20 February 2006

The most recent issue of In These Times sports an article by Lakshmi Chaudhry titled Can Blogs Revolutionize Progressive Politics?.  In the article, Chaudhry is rather pessimistic about the ability of blogs to generate grassroots organizing.  His article has several points:

  • Limited participation: "An effective netroots strategy in 2006 will also have to master the shortcomings of the Dean's campaign, which stalled mainly becaause it failed to grow his support beyond his online constituency -- antiwar, white, and high-income voters.
  • A hierarchy of blogs: "The 'elite blogs"' serve as a filtering mechanism, deciding which information offered up by smaller blogs is useful or noteworthy.  In, effect A-list blogs get to decide what issues deserve the attention of journalists and politicians, i.e. the establishment.
  • The internet slant toward "urban professionals": "'For me, the greatest problem is low-income people,' (Pew scholar Michael) Cornfield says.  The irony is that it's not because they don't have the money to get a laptop -- especially with the $100 laptop now.  It's that people who are poor don't have the civic skill stets and motivation to go online and do these sorts of things.  That will take a concerted effort.'"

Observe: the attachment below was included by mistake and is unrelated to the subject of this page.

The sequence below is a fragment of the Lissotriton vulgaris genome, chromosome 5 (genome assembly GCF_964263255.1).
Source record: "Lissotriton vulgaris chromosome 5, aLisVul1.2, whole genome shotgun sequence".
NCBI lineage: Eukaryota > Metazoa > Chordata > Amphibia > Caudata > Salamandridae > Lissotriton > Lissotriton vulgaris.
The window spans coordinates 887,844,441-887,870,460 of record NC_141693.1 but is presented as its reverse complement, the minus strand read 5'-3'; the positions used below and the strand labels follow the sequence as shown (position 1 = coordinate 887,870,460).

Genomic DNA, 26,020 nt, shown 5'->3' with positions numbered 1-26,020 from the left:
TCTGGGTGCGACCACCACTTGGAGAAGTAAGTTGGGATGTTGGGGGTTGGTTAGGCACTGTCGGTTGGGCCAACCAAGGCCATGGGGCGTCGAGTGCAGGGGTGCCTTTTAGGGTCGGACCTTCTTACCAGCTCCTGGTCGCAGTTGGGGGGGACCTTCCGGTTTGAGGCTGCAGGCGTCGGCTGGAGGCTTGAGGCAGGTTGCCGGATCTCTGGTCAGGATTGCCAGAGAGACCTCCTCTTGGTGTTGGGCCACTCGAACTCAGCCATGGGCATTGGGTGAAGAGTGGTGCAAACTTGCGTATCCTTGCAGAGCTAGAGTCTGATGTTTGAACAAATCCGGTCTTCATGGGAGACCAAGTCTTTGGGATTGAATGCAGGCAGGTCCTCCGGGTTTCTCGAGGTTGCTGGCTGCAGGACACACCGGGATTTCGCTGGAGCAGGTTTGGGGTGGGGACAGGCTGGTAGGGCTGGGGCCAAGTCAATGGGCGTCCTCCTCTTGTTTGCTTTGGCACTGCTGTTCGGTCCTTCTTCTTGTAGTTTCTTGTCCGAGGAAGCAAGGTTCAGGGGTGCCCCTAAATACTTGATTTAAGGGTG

I suppose a moment of self-clarification would be useful to my readers here.  I don't really think the Web is a good place to organize an ecosocialist revolution or anything like that.  But I do want to nurture a small group of people who have an inkling that some sort of radical ecological and social change will necessary to preserve civilization against the destructiveness of the capitalist system.  I envision this blog as part of a "ground floor" effort.  The tasks at hand are:

  • 1) proving that small changes to the existing system will not in themselves make the system sustainable,
  • 2) organizing the professional stratum whose job it is to pursue "sustainabiltity" around the necessity of radical social change,
  • 3) documenting the disaster purveyed by the existing system upon the world,
  • 4) helping educators to empower students to a radical understanding of the existing system and its relation to the environment,
  • 5) spreading the word about means of "hacking" the existing system for socially-beneficial goals.

In short, this blog conceives of itself as a seed effort, a beginning to a much larger ecosocialist movement.

Oh yeah: and the article suggested a link, which you ought to investigate:

Global Voices Online - The world is talking. Are you listening?


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